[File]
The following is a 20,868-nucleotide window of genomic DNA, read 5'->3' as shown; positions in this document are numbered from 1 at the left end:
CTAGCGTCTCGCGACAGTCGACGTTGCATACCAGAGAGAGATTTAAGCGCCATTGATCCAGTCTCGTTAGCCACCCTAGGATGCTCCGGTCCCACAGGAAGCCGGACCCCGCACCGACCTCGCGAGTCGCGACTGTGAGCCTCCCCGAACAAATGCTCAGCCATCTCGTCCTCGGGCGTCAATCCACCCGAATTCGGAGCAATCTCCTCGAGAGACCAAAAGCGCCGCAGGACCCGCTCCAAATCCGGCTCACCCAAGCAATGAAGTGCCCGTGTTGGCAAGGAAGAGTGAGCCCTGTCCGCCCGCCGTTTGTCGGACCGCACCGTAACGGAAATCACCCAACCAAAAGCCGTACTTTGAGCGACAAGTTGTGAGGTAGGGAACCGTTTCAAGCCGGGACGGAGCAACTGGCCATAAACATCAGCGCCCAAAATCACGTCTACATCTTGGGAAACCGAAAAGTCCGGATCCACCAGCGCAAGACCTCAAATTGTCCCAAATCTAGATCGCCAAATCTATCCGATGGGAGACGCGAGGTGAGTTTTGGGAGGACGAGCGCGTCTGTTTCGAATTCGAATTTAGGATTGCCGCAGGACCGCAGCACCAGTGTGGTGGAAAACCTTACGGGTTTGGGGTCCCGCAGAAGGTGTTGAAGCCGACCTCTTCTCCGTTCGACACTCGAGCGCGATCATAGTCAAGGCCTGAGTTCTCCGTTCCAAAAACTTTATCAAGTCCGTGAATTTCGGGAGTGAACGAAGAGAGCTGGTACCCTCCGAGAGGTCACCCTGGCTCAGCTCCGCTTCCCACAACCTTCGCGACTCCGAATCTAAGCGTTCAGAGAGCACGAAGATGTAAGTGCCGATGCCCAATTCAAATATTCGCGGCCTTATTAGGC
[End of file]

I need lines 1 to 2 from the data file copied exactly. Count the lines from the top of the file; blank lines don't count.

The following is a 20,868-nucleotide window of genomic DNA, read 5'->3' as shown; positions in this document are numbered from 1 at the left end:
CTAGCGTCTCGCGACAGTCGACGTTGCATACCAGAGAGAGATTTAAGCGCCATTGATCCAGTCTCGTTAGCCACCCTAGGATGCTCCGGTCCCACAGGAAGCCGGACCCCGCACCGACCTCGCGAGTCGCGACTGTGAGCCTCCCCGAACAAATGCTCAGCCATCTCGTCCTCGGGCGTCAATCCACCCGAATTCGGAGCAATCTCCTCGAGAGACCAAAAGCGCCGCAGGACCCGCTCCAAATCCGGCTCACCCAAGCAATGAAGTGCCCGTGTTGGCAAGGAAGAGTGAGCCCTGTCCGCCCGCCGTTTGTCGGACCGCACCGTAACGGAAATCACCCAACCAAAAGCCGTACTTTGAGCGACAAGTTGTGAGGTAGGGAACCGTTTCAAGCCGGGACGGAGCAACTGGCCATAAACATCAGCGCCCAAAATCACGTCTACATCTTGGGAAACCGAAAAGTCCGGATCCACCAGCGCAAGACCTCAAATTGTCCCAAATCTAGATCGCCAAATCTATCCGATGGGAGACGCGAGGTGAGTTTTGGGAGGACGAGCGCGTCTGTTTCGAATTCGAATTTAGGATTGCCGCAGGACCGCAGCACCAGTGTGGTGGAAAACCTTACGGGTTTGGGGTCCCGCAGAAGGTGTTGAAGCCGACCTCTTCTCCGTTCGACACTCGAGCGCGATCATAGTCAAGGCCTGAGTTCTCCGTTCCAAAAACTTTATCAAGTCCGTGAATTTCGGGAGTGAACGAAGAGAGCTGGTACCCTCCGAGAGGTCACCCTGGCTCAGCTCCGCTTCCCACAACCTTCGCGACTCCGAATCTAAGCGTTCAGAGAGCACGAAGATGTAAGTGCCGATGCCCAATTCAAATATTCGCGGCCTTATTAGGC